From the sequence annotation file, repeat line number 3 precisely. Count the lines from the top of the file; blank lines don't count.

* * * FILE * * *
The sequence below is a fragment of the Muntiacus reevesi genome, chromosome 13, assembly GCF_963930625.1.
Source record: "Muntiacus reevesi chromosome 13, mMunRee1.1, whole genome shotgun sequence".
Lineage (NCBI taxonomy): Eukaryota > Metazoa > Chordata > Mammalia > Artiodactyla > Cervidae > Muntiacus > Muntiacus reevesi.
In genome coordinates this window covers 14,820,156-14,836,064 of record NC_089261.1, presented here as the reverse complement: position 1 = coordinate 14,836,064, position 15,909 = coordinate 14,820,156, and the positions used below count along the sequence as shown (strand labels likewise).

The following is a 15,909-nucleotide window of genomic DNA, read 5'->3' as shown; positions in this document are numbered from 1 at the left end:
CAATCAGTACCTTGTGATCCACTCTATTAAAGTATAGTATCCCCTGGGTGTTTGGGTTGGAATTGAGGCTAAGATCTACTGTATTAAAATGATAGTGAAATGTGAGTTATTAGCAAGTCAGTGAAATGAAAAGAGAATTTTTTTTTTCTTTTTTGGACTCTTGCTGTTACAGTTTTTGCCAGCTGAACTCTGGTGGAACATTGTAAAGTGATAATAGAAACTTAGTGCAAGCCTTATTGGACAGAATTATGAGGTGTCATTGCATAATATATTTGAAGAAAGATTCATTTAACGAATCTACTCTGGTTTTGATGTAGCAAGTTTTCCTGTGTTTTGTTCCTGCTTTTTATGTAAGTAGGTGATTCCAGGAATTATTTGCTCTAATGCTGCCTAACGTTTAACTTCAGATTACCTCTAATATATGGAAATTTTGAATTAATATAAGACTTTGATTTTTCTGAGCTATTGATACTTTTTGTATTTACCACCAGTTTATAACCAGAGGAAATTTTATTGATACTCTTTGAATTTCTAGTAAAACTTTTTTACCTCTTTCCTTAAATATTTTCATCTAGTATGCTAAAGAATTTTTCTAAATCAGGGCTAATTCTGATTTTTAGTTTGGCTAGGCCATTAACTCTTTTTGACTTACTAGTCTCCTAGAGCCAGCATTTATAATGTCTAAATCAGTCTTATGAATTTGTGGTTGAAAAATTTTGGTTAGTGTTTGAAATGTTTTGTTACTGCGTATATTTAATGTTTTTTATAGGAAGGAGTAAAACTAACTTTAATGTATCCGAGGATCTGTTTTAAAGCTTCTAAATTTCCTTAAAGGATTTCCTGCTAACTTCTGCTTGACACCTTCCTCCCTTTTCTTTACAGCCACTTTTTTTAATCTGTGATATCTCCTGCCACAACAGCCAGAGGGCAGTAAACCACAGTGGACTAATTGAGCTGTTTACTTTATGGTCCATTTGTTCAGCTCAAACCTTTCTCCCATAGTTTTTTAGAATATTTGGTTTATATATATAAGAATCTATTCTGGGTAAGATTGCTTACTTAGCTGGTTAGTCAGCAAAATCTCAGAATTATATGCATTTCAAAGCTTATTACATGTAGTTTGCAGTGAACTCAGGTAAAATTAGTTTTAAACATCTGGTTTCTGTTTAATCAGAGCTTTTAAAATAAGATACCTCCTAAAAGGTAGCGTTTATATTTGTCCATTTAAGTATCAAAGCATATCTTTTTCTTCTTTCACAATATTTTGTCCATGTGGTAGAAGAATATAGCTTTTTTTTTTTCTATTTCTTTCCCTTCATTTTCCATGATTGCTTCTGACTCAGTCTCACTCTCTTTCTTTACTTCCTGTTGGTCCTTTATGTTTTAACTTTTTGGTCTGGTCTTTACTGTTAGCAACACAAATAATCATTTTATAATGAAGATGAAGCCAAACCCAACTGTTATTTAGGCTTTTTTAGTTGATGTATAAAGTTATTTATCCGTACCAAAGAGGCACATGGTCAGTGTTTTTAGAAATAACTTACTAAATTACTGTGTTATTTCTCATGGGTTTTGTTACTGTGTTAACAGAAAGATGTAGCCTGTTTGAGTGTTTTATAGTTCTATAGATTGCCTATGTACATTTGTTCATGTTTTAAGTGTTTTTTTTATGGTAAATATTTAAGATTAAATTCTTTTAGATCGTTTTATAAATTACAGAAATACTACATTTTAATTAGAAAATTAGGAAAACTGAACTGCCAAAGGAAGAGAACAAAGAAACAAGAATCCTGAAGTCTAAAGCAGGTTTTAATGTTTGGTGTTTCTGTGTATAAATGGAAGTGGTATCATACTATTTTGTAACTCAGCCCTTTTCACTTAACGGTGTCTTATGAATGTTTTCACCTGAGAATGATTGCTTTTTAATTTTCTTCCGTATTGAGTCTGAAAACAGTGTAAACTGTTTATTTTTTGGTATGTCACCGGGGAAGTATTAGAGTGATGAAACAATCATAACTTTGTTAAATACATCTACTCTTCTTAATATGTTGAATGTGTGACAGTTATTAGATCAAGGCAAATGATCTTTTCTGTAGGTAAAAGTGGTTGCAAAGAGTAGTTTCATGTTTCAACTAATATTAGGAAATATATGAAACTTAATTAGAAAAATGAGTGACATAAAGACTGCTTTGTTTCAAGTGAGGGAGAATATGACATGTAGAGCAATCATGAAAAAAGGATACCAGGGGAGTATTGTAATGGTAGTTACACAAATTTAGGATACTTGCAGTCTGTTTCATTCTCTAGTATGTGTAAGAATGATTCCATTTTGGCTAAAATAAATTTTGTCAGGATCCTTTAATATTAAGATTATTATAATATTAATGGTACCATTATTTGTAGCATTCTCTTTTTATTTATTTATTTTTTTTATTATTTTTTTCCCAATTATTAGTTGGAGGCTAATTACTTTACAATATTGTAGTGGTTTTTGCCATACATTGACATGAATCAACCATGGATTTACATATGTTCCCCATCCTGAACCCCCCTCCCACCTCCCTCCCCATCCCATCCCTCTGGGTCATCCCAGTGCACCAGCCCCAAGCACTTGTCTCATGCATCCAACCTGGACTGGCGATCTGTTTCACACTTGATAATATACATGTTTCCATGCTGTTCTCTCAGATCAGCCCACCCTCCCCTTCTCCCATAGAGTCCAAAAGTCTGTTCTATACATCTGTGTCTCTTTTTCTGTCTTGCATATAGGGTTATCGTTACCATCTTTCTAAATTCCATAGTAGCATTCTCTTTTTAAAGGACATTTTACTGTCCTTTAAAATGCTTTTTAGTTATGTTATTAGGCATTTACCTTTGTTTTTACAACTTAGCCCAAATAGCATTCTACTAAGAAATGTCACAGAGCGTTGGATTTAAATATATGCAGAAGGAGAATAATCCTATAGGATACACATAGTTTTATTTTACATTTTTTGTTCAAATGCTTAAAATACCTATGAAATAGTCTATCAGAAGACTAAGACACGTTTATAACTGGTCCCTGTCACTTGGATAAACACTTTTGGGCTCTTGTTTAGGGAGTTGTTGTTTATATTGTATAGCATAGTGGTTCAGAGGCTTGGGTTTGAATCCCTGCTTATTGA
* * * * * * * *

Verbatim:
Lineage (NCBI taxonomy): Eukaryota > Metazoa > Chordata > Mammalia > Artiodactyla > Cervidae > Muntiacus > Muntiacus reevesi.